Back on campus, graduate students participate in journal clubs, student-organized distinguished lecturer seminar series, and other activities that afford them opportunities to develop leadership, business and mentoring skills. While many students derive enrichment from groups such as the Scripps Consulting Club or Oxbridge Biotech Roundtable, others develop valuable teaching and mentoring skills through the institute's education outreach programs, such as high school career panels or summer internships for undergraduates and high school students.

TSRI Publications Data Page PUBLICATIONS

The rate at which Scripps Research graduate students publish the results of their research in scientific journals remains strong and is another testament to the quality of the Scripps graduate experience. According to the most recent data on currently enrolled students, after completing five years in the program, Scripps graduate students achieved an average of  4.37 publications.  Moreover, 100 percent  of current students achieved at least one publication by this milestone.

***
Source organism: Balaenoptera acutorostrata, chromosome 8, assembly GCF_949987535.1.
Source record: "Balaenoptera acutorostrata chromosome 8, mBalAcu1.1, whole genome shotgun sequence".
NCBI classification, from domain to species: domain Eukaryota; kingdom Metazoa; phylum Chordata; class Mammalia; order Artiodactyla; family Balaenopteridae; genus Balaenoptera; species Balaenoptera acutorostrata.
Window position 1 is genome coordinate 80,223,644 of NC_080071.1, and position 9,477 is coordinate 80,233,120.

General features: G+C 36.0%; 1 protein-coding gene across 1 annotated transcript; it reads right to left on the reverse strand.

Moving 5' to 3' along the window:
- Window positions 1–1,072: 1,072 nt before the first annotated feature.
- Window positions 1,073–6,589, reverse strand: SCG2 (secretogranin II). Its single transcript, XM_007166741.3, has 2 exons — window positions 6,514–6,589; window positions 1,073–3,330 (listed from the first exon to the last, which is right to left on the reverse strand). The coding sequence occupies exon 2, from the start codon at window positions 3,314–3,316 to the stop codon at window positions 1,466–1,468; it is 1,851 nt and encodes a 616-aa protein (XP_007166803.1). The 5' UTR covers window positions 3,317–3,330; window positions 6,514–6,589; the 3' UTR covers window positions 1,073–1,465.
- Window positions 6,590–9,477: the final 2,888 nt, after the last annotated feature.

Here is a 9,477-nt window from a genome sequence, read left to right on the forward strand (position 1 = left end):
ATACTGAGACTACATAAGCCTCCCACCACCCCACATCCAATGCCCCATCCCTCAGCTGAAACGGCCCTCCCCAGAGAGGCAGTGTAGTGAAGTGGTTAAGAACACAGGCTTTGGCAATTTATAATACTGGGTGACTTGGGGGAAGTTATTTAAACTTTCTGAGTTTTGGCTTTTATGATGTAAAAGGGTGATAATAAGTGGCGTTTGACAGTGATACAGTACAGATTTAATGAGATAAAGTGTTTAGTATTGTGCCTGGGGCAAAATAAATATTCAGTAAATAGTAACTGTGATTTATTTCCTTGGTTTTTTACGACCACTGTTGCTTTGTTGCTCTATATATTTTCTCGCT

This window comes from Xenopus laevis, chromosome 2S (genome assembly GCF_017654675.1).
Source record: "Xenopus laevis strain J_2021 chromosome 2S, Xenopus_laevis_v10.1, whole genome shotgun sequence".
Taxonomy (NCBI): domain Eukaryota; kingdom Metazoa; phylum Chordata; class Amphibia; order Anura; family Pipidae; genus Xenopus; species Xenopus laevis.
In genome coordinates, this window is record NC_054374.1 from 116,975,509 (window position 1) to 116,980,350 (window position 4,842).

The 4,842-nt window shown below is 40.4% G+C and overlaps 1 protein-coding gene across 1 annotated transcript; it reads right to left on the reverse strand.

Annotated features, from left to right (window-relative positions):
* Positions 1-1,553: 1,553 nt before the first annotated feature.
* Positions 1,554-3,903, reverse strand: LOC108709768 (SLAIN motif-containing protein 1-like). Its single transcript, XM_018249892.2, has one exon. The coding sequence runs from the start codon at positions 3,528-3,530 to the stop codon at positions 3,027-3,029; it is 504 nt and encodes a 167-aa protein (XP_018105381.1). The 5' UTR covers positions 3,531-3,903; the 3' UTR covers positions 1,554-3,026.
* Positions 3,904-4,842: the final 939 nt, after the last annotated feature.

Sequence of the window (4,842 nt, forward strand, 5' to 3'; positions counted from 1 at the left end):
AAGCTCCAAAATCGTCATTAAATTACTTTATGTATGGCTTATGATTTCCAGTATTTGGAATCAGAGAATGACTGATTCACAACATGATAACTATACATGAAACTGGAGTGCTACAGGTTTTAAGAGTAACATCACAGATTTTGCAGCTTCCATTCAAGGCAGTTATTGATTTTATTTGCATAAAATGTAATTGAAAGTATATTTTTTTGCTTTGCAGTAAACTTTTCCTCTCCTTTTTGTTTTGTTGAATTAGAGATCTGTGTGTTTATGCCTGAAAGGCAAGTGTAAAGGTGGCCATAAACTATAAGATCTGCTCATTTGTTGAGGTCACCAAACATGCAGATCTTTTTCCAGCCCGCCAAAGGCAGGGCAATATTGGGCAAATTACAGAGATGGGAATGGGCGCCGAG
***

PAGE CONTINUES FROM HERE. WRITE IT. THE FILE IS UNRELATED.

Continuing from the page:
The Scripps Research graduate program sets publication goals at three yearly milestones. Students are encouraged to achieve at least one publication by the end of their third year, two by the end of their fourth year, and three by the end of their fifth year. In response to these targets, 59 percent  of currently enrolled students have achieved the Year 3 goal, 40 percent have met the Year 4 goal and 48 percent have achieved three or more publications by the end of their fifth year.